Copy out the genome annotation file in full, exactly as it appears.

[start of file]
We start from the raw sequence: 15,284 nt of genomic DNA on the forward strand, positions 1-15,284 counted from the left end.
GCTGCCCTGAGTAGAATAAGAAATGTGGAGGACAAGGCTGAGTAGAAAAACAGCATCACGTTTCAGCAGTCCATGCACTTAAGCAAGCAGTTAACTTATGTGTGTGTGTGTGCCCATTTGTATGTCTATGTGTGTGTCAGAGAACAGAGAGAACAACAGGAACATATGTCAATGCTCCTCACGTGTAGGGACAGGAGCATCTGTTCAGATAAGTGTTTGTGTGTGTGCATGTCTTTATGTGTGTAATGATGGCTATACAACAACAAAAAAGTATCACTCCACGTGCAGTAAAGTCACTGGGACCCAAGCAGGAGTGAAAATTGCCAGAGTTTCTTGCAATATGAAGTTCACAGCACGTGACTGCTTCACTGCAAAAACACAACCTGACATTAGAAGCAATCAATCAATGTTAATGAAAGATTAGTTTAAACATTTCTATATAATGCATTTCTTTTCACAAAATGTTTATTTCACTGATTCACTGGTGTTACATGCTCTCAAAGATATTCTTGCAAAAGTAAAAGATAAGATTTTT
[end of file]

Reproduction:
We start from the raw sequence: 15,284 nt of genomic DNA on the forward strand, positions 1-15,284 counted from the left end.
GCTGCCCTGAGTAGAATAAGAAATGTGGAGGACAAGGCTGAGTAGAAAAACAGCATCACGTTTCAGCAGTCCATGCACTTAAGCAAGCAGTTAACTTATGTGTGTGTGTGTGCCCATTTGTATGTCTATGTGTGTGTCAGAGAACAGAGAGAACAACAGGAACATATGTCAATGCTCCTCACGTGTAGGGACAGGAGCATCTGTTCAGATAAGTGTTTGTGTGTGTGCATGTCTTTATGTGTGTAATGATGGCTATACAACAACAAAAAAGTATCACTCCACGTGCAGTAAAGTCACTGGGACCCAAGCAGGAGTGAAAATTGCCAGAGTTTCTTGCAATATGAAGTTCACAGCACGTGACTGCTTCACTGCAAAAACACAACCTGACATTAGAAGCAATCAATCAATGTTAATGAAAGATTAGTTTAAACATTTCTATATAATGCATTTCTTTTCACAAAATGTTTATTTCACTGATTCACTGGTGTTACATGCTCTCAAAGATATTCTTGCAAAAGTAAAAGATAAGATTTTT